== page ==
"Any idiot can face a crisis," said Anton Chekhov. "It's the day-to-day living that wears you out." A hundred years after the great Russian playwright breathed his last over talk of champagne, Chekhov speaks with almost painful relevance to modern ears.
The grandson of Russian slaves, the author of Uncle Vanya and The Cherry Orchard and Three Sisters was a physician who launched his literary career in comedy, then took his doctor's scalpel to the illusions and pettiness and self-absorption of human nature.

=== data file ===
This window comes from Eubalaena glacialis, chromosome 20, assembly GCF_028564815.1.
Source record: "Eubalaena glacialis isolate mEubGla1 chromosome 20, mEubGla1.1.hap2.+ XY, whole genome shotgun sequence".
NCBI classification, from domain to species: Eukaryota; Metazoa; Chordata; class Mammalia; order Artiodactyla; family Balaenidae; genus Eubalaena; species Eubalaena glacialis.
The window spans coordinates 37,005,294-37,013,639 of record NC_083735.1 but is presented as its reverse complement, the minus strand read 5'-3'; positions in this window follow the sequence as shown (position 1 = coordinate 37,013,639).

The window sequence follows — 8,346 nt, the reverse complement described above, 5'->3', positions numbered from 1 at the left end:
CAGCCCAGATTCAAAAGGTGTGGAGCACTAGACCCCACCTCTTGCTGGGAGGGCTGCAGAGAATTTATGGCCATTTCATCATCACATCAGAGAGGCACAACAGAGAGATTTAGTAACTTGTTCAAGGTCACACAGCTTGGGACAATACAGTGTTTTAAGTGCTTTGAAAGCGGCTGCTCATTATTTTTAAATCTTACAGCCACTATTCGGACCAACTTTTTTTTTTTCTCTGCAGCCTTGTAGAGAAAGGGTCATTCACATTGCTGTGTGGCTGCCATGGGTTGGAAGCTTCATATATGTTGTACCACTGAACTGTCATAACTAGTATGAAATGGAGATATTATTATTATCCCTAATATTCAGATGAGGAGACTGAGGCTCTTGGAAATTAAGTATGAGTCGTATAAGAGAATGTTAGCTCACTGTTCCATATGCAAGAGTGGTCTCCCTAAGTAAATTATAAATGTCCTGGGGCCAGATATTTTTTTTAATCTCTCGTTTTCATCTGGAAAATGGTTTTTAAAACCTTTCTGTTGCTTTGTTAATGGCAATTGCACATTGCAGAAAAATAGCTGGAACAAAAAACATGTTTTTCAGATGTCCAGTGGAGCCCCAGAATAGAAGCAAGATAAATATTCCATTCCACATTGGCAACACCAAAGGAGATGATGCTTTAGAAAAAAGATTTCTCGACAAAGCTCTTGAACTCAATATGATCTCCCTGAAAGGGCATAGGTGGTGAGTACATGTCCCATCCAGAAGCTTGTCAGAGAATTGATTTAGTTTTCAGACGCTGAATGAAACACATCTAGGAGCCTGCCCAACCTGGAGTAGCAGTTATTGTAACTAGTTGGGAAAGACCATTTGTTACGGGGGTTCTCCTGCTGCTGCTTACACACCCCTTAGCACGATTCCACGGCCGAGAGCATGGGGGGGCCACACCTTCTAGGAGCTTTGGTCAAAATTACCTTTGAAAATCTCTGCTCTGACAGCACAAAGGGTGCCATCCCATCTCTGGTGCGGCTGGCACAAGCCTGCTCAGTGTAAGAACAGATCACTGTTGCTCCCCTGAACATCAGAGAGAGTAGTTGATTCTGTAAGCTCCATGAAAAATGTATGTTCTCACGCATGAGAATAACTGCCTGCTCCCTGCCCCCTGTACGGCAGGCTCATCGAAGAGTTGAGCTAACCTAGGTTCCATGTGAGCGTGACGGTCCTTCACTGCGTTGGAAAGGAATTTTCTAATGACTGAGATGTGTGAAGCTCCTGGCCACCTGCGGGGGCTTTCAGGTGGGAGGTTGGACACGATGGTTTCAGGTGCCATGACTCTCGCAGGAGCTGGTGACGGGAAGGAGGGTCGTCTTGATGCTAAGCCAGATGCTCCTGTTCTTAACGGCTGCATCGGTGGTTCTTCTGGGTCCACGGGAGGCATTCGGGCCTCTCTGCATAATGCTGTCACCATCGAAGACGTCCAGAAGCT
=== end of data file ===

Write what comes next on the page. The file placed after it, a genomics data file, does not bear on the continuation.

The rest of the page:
"Medicine is my lawful wife, and literature is my mistress," said Chekhov. When I get tired of one, I spend the night with the other. "
Hear about a new translation of our endless contemporary Anton Chekhov.
Laurence Senelick, Professor of Drama and Oratory at Tufts University and translator of "Anton Chekhov: The Complete Plays."
This program aired on December 15, 2005.